Putting your plans on paper will help you to think all this through.

 

4. Plants.

Once you have clarified in your own mind the design and purpose of your garden, you will need to choose the plants with which to populate it.
 

Physalis, from a medieval herbal c. 1000 CEMedieval plants
We actually know a good deal about the plants grown in medieval gardens; a group that includes many old friends, as well as a number of new faces, some truly exotic. Creating a beautiful garden using these plants becomes an ongoing experiment -- one of the greatest pleasures of gardening! You can find many suppliers of seeds and plants online; two of my favorite sources for less common plants are Sandy Mush Herb Nursery and J.L. Hudson Seeds.

 

Finally, a great source of inspiration is a visit to one (or several) of the beautiful re-created medieval gardens to be found in Europe, Britain, and the U.S.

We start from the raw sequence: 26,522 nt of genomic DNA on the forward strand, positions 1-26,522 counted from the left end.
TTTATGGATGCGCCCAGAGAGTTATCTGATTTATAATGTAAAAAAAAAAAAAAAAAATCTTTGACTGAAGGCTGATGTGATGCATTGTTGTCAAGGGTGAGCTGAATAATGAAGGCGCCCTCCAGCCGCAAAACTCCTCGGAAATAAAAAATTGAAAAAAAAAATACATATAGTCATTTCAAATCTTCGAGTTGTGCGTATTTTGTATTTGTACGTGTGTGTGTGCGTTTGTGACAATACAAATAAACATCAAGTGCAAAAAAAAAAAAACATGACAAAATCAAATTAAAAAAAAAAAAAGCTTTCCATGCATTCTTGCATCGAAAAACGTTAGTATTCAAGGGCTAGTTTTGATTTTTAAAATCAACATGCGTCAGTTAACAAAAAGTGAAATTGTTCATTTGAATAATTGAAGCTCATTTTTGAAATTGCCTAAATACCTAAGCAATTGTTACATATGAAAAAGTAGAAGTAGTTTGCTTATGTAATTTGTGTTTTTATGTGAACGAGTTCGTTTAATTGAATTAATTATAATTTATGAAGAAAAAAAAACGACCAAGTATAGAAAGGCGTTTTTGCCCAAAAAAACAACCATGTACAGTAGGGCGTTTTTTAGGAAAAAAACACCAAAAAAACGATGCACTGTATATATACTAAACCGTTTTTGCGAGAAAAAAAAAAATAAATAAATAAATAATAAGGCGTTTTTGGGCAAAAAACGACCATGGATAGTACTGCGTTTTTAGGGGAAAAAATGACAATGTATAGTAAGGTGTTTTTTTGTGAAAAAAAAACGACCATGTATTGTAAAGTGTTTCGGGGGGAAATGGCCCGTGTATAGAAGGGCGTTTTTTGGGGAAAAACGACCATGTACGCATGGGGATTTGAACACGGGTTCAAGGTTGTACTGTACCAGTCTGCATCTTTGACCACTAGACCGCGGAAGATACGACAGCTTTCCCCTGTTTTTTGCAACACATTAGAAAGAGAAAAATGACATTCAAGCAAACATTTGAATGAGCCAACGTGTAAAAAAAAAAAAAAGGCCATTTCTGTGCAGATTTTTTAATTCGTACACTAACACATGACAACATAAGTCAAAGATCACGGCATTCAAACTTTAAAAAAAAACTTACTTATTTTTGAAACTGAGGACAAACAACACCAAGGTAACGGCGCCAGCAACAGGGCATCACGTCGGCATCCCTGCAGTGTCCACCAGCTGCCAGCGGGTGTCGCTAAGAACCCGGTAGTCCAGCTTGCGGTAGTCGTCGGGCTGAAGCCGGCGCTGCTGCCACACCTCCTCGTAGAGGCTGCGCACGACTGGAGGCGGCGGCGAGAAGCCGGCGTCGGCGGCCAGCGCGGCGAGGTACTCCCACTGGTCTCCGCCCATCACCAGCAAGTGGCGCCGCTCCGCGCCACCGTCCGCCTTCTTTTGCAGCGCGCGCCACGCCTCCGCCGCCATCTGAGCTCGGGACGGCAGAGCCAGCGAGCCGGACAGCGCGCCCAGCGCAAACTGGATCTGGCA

Cottage garden with stone walls

In it's first year, while your plants become established, you'll need to weed and water and generally nurse your garden along. In the second year, the plants will reward your careful planning and hard work with fragrance, color, texture, flavor, and even sound, courtesy of the birds, bees, and hummingbirds who come to share in the bounty you have created.

 

Maintenance will be easier each year, as the weed seeds present in your soil exhaust themselves, and the plants you are cultivating become more robust. Volunteer plants will spring up thither and yon, to be enjoyed, moved, or removed as your garden develops its personality -- while simultaneously expressing yours.


 
To learn more...

Book, Making an Herb Garden

Making an Herb Garden: Beautiful Designs, Plantings and Ornamentation

 

Book, The Romantic Herb Garden

The Romantic Herb Garden

 

 Book, The Essential Garden Design Workbook

The Essential Garden Design Workbook

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Botanists are among those who know that, in spite of the rude shocks of life,
it is well to have lived, and to have seen the everlasting beauty of the world.
F.D. Drewitt